Loughborough University
Leicestershire, UK
LE11 3TU
+44 (0)1509 222222
Loughborough University

Chemical Engineering

Maria Sotenko

Maria Sotenko

University Teacher

01509 564090


Maria graduated in Chemistry from Novosibirsk State University, Russia in 2006. She investigated Pt-containing catalysts for car exhausts afterburning and the mechanism of methanol synthesis from syngas during her BSc and MSc projects carried out in Boreskov Institute of Catalysis (BIC), one of the biggest scientific institutes in Russia. During her PhD, received in 2010, Maria had a chance to work in two different universities, Bath University and Warwick University, while working under the supervision of Prof Alexei Lapkin on an inter-disciplinary project called “Bi-catalytic conversion of glycerol to value-added products”. In 2012 Maria undertook a short postdoctoral position at Bath University within Dr Pawel Plucinski’s group developing continuous C-H functionalization of arenes using Pd/Fe3O4 magnetic nanoparticles in a microreactor. This was followed by a 3 years postdoctoral position at Warwick Manufacturing Group, Warwick University, where Maria worked on the project called “Cleaning Land for Wealth” (CL4W) which combined expertise in plant science, biotechnology, engineering and catalysis. In 2016 Maria took up a role of University Teacher at the Department of Chemical Engineering, Loughborough University.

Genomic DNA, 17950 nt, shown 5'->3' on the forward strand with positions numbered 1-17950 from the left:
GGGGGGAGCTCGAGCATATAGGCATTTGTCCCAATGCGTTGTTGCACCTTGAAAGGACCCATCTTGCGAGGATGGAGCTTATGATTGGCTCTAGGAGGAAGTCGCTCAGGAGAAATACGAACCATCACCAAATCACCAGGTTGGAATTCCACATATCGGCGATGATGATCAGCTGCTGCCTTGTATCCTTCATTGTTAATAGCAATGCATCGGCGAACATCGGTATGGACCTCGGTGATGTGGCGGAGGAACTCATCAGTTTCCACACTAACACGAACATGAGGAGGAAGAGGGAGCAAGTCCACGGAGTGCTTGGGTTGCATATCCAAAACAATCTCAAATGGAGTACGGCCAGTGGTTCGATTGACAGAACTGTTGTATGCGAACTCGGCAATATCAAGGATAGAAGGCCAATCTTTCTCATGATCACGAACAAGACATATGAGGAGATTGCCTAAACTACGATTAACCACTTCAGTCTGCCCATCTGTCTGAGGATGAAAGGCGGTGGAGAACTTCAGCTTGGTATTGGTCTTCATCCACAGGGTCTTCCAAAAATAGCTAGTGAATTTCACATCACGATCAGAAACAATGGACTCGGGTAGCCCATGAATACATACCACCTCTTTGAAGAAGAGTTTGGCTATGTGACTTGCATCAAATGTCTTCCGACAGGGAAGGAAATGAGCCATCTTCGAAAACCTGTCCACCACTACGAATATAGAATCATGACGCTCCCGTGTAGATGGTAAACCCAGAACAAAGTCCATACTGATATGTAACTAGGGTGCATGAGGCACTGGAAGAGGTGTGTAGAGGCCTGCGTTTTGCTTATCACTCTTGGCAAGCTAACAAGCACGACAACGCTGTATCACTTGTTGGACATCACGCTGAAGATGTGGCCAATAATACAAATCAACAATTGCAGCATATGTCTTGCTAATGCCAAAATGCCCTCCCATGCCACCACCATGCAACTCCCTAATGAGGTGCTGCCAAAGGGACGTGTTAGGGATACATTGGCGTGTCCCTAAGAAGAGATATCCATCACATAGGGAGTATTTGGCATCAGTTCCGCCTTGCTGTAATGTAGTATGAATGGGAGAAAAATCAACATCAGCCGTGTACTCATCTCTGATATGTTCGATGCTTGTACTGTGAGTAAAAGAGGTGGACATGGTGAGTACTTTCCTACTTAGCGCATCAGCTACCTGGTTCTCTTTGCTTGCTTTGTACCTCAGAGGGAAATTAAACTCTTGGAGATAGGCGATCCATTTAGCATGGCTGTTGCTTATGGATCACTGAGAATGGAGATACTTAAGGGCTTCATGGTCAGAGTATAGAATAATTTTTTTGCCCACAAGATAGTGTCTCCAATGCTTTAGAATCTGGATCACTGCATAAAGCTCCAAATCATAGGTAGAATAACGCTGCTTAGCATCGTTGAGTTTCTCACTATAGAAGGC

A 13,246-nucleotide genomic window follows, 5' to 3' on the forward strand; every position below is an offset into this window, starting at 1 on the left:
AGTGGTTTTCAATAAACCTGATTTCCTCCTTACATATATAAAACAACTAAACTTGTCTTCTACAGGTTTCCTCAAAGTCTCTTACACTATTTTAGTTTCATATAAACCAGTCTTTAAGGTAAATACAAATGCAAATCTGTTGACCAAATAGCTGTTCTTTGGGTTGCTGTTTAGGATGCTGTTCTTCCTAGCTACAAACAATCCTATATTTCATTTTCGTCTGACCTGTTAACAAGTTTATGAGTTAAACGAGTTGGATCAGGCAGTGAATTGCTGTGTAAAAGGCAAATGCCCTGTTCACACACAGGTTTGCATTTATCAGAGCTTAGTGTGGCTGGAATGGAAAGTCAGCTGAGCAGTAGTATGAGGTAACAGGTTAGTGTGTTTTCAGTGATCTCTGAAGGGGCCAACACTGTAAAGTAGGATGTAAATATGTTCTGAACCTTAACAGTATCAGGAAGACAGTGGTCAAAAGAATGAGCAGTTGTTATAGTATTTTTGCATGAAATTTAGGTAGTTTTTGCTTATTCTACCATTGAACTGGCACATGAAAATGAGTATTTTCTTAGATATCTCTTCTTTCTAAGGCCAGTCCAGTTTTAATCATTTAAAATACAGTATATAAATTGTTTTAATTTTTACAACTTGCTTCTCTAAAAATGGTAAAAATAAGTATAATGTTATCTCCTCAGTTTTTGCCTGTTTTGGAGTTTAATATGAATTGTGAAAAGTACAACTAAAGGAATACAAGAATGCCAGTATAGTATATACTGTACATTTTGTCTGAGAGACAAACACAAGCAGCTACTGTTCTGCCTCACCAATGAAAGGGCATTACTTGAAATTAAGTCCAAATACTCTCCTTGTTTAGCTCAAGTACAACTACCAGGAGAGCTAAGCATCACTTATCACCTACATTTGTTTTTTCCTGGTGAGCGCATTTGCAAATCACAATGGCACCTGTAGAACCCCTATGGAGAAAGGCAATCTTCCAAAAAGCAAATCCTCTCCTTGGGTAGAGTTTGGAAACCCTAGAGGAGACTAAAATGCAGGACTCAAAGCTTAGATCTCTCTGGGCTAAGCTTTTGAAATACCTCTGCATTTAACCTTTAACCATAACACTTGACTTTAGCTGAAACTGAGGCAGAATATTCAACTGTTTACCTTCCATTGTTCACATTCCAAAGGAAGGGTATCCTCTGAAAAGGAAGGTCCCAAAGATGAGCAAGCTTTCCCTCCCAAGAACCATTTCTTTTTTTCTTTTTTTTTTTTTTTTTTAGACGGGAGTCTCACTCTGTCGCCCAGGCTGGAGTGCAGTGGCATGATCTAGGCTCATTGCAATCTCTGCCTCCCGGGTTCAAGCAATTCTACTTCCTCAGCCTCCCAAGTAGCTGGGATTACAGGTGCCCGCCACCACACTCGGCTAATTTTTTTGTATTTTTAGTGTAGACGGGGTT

Research Profile

Maria graduated initially as a chemist and with a strong background in heterogeneous catalysis she is interested in developing bio-catalytic processes for the production of useful chemicals and polymers where environmental and economic benefits are gained by using enzymes, bacteria or fungi along with cheap feedstocks, biphasic medium, multistep processing or unique engineering design. she has developed a combined, cost and time-effective process of glycerol transformation to esters of 1,3-propanediol using a hollow fibre membrane reactor. She has also worked on CL4W project which aimed at turning Pt, Ni and As, recovered from contaminated land, into useful catalysts via a complex process of phytoremediation, fungal biomass degradation and bacterial catalysis.


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Contact us

Department of Chemical Engineering
Loughborough University
LE11 3TU

+44 (0)1509 222 533